puts "started at #{Time.now}"

a, b = SlowRand.new(3), SlowRand.new(3)
c, d = SlowRand.new(2), SlowRand.new(2)
e, f = SlowRand.new, SlowRand.new

waiting_for(a, b) do
sum = a + b
puts "== sum with delay 3 =="
puts "sum executed at #{Time.now}, #{a} + #{b} = #{sum}"
end

waiting_for(c, d) do
puts "== sum with delay 2 =="
sum = c + d
puts "sum executed at #{Time.now}, #{c} + #{d} = #{sum}"
end

waiting_for(e, f) do
puts "== sum with delay 1 =="
sum = e + f
puts "sum executed at #{Time.now}, #{e} + #{f} = #{sum}"
end
end


So in this case we execute 3 sums, as in the client seen before but with a twist, in our code we setup first a sum of slowrands with a delay of 3 seconds, after one with a delay of 2 seconds and at last one with a delay of 1 second.

After running our new client

ruby client_multi.rb

The output will look like

started at Mon Mar 16 21:57:48 +0000 2009
fetched value 0 at Mon Mar 16 21:57:50 +0000 2009
fetched value 2 at Mon Mar 16 21:57:50 +0000 2009
== sum with delay 1 ==
sum executed at Mon Mar 16 21:57:50 +0000 2009, 0 + 2 = 2
fetched value 8 at Mon Mar 16 21:57:51 +0000 2009
fetched value 6 at Mon Mar 16 21:57:51 +0000 2009
== sum with delay 2 ==
sum executed at Mon Mar 16 21:57:51 +0000 2009, 8 + 6 = 14
fetched value 8 at Mon Mar 16 21:57:52 +0000 2009
fetched value 8 at Mon Mar 16 21:57:52 +0000 2009
== sum with delay 3 ==
sum executed at Mon Mar 16 21:57:52 +0000 2009, 8 + 8 = 16

This is more interesting.
Because of the non blocking nature of eventmachine every sum has been performed as soon as possible.

The sum of the slowrands with a delay of 1 second, which was written as last in our code did actually get executed first without waiting for the code above it to be executed.

This example makes even more clear the advantages on the overall timing, the client fetched 2 slowrands with delay 1 second, 2 slowrands with delay 2 seconds and 2 slowrands with delay 3 seconds, a client that would fetch values sequentially would then spend at least 12 seconds to perform all the operations while in this case we spend about 4 seconds.

In addition of a quicker overall processing we published the first result available after a bit more than one second while a client performing actions sequentially would have spent 6 seconds waiting before publishing anything.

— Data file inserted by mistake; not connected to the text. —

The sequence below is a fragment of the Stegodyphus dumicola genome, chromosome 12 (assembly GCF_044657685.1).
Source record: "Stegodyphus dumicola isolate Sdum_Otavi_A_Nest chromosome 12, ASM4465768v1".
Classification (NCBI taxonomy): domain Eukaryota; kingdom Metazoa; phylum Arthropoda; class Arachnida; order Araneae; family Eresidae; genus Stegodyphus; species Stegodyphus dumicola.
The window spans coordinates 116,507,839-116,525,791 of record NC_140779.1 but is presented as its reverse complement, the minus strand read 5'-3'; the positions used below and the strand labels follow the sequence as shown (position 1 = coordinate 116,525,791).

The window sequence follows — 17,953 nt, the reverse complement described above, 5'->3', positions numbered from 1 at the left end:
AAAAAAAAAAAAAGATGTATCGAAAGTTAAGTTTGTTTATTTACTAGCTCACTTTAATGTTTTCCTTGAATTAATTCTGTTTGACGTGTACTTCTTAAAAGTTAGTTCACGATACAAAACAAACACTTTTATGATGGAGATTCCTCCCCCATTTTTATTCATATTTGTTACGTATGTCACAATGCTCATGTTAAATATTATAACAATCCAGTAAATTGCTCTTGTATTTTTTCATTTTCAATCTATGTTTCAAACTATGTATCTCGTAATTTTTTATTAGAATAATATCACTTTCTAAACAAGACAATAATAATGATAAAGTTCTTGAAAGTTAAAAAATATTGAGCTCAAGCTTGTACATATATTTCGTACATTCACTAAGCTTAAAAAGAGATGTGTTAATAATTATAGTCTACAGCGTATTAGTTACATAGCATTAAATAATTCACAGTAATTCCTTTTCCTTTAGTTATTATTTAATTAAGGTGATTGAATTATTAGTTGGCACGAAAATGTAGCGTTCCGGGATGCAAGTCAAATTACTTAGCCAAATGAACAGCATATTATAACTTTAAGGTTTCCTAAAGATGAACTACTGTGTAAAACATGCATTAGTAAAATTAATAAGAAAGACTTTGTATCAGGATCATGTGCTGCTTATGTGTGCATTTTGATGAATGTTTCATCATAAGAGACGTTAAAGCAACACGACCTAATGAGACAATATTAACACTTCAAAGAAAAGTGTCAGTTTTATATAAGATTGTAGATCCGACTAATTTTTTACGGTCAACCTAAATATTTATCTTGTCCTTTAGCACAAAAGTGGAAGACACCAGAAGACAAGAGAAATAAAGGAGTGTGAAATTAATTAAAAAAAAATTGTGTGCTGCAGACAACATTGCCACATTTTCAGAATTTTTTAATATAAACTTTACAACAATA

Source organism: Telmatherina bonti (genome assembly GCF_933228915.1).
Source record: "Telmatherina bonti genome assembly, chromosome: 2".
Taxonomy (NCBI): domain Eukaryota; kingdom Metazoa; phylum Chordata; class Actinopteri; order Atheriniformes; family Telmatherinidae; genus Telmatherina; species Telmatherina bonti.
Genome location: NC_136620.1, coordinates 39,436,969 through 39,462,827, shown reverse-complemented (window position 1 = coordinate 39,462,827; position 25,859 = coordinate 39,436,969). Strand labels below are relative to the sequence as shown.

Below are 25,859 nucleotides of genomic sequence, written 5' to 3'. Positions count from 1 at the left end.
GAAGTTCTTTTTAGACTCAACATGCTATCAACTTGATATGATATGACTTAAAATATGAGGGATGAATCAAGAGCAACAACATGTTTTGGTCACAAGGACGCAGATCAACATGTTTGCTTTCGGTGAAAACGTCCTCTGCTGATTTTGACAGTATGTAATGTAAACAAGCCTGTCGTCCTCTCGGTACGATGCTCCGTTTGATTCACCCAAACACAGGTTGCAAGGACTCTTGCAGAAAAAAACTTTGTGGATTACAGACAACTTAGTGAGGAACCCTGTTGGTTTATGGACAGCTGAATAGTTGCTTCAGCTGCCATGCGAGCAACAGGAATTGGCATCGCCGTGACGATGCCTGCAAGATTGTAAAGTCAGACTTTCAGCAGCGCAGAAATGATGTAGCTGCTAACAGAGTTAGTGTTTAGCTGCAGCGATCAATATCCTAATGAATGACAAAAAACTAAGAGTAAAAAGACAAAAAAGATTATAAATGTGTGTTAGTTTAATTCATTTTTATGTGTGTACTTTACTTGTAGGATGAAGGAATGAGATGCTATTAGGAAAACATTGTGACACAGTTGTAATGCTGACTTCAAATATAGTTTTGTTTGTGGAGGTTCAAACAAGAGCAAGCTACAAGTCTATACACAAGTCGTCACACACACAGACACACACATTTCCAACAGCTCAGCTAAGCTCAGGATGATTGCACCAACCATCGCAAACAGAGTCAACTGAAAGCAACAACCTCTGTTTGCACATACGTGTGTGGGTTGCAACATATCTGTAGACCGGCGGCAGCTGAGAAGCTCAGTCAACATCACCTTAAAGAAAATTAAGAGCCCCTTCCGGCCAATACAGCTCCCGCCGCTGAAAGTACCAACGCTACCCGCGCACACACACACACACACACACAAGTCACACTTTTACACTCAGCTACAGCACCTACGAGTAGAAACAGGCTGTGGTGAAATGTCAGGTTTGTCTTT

This example is more interesting if you think in terms of services with non predictable delays, without estimating what will happen first, you just need to specify what is needed to execute some specific code and let the events drive your code.

Hoping to have provided some interesting ground to explore I'll finish saying thanks to all the people who contributed to eventmachine or wrote tutorials that helped me in the process of learning.

2 comments:

Mike Perham said...

Nice post, good examples. It would be nice to see an example where a latter wait depends on the result of an earlier wait. I don't believe your EventUtils handles that case. Specifically I want to use waiting_for within a waiting_for callback:

a = get_page
waiting_for(a) do
parse page
each link on page do
pages << get_page
end
waiting_for(*pages) do
...
end
end

Any tips on how to accomplish this?

hungryblank said...

@Mike Is definitely achievable and it would work in a way really close to your pseudo code.

I'd start writing a Page class similar to the SlowRand class in the example, something like http://gist.github.com/143946

Try to write the rest of the code yourself and see how you get on with it!